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Ignorance is not bliss

Tahir Amin is shocked that nobody has raised their voice against patenting of drugs

— Photo: Sampath Kumar G.P.

Tahir Amin: `The Government is going ahead with patenting, and the public seems to have no clue.'

MOST PEOPLE probably don't know what a patent is or are just not interested, and sometimes I can't blame them because it is a rather dull topic. But when I read about how patents on medicine and drugs could potentially increase the price the public might have to pay, then of course I am interested, especially so when I heard that on December 26, 2004, the Government had quietly slipped through an ordinance to amend the Patent Act 1970.

Sadly, the reaction, or lack of, by the public and so-called opposition MPs to the Patent Ordinance just shows how secretive the Government has been on this whole issue from the very start. Apart from the informed lobby groups, I don't believe there has been any government debate or, more importantly, a public debate about how the new patent regime might increase the price of medicine, or not as the case may be, and what effect it might have on the average citizen of India.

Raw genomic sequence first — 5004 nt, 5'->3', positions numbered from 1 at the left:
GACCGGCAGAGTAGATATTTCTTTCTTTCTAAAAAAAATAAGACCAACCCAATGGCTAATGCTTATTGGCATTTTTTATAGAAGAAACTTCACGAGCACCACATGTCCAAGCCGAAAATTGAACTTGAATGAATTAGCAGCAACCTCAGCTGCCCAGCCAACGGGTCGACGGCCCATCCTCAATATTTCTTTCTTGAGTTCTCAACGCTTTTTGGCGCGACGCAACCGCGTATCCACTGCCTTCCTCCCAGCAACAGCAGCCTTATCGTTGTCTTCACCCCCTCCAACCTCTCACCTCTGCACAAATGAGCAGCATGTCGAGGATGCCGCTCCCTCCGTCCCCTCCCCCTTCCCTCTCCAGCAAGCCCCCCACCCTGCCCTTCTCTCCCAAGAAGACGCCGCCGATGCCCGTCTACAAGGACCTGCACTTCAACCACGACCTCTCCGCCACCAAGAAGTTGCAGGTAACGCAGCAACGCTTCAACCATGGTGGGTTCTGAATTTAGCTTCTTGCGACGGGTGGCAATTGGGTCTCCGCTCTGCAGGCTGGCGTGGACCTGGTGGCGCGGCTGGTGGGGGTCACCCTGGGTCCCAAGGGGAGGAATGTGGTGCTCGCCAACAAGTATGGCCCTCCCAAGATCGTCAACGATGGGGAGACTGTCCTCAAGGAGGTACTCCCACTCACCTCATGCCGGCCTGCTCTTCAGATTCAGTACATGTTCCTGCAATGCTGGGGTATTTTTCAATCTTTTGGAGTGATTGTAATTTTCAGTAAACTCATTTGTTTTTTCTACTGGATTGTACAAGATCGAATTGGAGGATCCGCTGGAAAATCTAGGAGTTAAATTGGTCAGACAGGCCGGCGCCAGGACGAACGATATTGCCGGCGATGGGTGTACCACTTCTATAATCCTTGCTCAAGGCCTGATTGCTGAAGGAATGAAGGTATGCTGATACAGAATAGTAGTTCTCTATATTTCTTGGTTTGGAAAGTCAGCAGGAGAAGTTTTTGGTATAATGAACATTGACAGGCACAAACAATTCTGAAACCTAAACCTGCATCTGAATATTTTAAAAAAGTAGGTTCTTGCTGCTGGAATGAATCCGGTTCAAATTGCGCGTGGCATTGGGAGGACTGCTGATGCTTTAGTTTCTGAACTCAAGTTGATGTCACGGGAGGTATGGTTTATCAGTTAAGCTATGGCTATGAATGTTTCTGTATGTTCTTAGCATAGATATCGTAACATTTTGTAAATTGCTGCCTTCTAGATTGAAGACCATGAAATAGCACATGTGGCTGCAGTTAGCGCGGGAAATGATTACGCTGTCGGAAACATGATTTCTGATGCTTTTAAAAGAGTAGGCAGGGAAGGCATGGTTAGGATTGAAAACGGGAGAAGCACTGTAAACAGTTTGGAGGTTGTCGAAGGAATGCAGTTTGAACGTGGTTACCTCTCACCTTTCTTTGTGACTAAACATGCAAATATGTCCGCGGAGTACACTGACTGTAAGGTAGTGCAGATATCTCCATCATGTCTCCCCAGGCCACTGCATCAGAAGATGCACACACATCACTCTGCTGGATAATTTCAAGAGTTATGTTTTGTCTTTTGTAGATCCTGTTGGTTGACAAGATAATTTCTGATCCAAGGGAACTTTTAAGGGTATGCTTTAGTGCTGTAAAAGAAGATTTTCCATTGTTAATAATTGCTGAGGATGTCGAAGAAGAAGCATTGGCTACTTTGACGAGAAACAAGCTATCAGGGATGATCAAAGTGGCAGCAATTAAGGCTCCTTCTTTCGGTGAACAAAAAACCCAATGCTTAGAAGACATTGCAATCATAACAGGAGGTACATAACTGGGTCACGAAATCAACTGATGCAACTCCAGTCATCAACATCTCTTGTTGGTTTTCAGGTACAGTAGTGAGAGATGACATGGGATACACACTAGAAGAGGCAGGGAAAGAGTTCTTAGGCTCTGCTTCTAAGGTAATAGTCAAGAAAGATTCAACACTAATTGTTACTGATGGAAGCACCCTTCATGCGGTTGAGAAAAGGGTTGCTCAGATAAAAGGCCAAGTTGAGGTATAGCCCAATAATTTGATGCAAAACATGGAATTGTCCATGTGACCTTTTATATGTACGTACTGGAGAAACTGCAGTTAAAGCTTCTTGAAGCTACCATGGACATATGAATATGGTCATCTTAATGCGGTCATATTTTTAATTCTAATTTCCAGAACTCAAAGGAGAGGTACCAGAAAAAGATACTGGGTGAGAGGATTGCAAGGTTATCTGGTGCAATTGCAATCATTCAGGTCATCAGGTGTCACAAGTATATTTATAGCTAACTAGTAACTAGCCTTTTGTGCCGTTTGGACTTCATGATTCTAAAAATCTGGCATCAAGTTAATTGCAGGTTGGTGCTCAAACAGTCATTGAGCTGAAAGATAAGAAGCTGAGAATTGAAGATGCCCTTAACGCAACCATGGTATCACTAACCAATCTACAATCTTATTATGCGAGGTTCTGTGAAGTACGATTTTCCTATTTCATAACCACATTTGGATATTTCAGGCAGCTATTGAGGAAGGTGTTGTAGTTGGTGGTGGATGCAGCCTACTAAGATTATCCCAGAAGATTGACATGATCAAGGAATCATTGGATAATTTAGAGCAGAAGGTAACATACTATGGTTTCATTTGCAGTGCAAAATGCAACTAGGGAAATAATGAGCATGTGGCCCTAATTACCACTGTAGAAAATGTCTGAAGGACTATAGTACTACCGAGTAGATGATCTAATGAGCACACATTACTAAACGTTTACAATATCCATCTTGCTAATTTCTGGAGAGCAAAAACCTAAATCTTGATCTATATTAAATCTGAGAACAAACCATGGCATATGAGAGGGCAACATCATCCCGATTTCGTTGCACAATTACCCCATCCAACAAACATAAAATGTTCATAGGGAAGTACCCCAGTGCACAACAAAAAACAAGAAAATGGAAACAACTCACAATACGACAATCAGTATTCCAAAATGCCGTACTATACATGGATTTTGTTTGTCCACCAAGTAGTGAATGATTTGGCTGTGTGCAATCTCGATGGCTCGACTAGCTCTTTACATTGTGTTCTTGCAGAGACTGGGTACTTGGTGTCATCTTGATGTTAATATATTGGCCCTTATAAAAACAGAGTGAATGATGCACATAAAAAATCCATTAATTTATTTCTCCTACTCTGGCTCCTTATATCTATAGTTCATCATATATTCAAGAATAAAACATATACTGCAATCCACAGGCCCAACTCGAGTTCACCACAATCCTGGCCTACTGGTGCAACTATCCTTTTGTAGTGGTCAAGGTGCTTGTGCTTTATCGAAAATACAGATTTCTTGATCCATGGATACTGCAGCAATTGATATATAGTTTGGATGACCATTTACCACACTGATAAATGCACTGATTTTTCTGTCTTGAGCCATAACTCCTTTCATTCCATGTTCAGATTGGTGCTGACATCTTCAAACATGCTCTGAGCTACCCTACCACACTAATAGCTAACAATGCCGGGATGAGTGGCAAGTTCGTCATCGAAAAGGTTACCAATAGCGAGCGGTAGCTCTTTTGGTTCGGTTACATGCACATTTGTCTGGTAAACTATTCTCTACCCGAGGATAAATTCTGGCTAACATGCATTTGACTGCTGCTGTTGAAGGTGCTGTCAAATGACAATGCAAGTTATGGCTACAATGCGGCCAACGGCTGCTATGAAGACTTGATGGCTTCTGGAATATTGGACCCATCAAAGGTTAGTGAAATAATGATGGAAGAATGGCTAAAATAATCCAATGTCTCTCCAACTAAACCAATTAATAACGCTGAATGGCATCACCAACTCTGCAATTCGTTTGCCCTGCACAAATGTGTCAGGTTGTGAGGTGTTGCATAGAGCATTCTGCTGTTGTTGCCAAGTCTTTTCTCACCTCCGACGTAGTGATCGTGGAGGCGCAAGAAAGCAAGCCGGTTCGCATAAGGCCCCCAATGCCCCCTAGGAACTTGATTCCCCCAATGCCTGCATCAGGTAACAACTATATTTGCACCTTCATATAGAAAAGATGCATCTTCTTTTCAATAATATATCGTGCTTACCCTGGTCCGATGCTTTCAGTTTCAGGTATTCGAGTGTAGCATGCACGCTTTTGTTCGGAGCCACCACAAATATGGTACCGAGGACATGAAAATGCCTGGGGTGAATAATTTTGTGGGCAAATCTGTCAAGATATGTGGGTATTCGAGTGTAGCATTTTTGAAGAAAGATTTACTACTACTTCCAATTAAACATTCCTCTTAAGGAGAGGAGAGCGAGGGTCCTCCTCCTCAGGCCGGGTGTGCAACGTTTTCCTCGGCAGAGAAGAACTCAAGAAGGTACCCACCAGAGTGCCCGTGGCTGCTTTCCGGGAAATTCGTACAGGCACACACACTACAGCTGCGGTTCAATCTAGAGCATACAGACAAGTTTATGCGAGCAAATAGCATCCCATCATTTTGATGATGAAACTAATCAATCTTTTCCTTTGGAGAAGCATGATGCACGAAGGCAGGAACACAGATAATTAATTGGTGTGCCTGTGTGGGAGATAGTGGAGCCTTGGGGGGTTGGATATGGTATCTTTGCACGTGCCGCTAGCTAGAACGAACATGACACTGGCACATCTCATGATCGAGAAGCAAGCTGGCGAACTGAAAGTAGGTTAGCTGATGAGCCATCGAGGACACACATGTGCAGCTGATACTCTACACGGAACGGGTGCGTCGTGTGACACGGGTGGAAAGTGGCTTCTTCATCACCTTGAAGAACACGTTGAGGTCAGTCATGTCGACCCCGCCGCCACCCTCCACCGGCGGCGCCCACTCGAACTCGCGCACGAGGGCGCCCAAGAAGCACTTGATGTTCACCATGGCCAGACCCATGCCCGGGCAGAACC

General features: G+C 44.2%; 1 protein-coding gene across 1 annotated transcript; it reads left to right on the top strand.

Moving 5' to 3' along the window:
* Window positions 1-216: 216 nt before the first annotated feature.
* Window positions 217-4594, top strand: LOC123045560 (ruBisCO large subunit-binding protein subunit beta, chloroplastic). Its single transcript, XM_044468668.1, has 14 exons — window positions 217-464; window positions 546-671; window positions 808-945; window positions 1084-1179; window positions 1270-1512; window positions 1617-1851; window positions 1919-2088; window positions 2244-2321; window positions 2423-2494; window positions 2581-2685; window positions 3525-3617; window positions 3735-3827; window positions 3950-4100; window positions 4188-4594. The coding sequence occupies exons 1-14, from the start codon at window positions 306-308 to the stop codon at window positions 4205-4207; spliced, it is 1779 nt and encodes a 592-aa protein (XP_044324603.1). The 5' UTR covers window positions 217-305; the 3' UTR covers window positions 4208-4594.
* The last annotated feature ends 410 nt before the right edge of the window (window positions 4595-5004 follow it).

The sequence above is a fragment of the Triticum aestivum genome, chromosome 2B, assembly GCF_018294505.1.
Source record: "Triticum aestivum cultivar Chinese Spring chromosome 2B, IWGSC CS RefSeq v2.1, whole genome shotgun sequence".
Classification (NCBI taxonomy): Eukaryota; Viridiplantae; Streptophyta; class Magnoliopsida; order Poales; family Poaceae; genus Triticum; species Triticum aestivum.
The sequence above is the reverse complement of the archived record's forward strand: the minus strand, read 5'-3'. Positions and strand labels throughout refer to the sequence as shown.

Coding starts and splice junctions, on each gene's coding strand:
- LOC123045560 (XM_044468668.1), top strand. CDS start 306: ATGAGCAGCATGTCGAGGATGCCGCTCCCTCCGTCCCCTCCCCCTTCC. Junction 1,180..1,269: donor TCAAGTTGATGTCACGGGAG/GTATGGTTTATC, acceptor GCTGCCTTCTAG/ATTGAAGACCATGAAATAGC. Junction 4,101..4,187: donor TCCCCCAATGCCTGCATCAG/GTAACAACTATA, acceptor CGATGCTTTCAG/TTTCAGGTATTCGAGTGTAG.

In my mind, the passing of the ordinance is the Governments way of saying, "Hey, you public don't know anything about patents so we will just carry on in our merry way and change the laws as we please without needing to tell you about what the implications are."

Well, patents might be a rather tedious and dull topic, but when the government is passing a law, which potentially could affect how much I could be paying for medicines, then I want to know and I would hope most of the general public would as well.

The public and the MPs who are supposed to represent us in Parliament need to open a debate on the Patent Ordinance for the sake of their own understanding, and to ensure the Government does not slyly bring in new laws that only appear to serve the interest of the corporates and not the citizens. It's at times like this that I realise that India is not the world's largest democracy that it claims to be.

TAHIR AMIN

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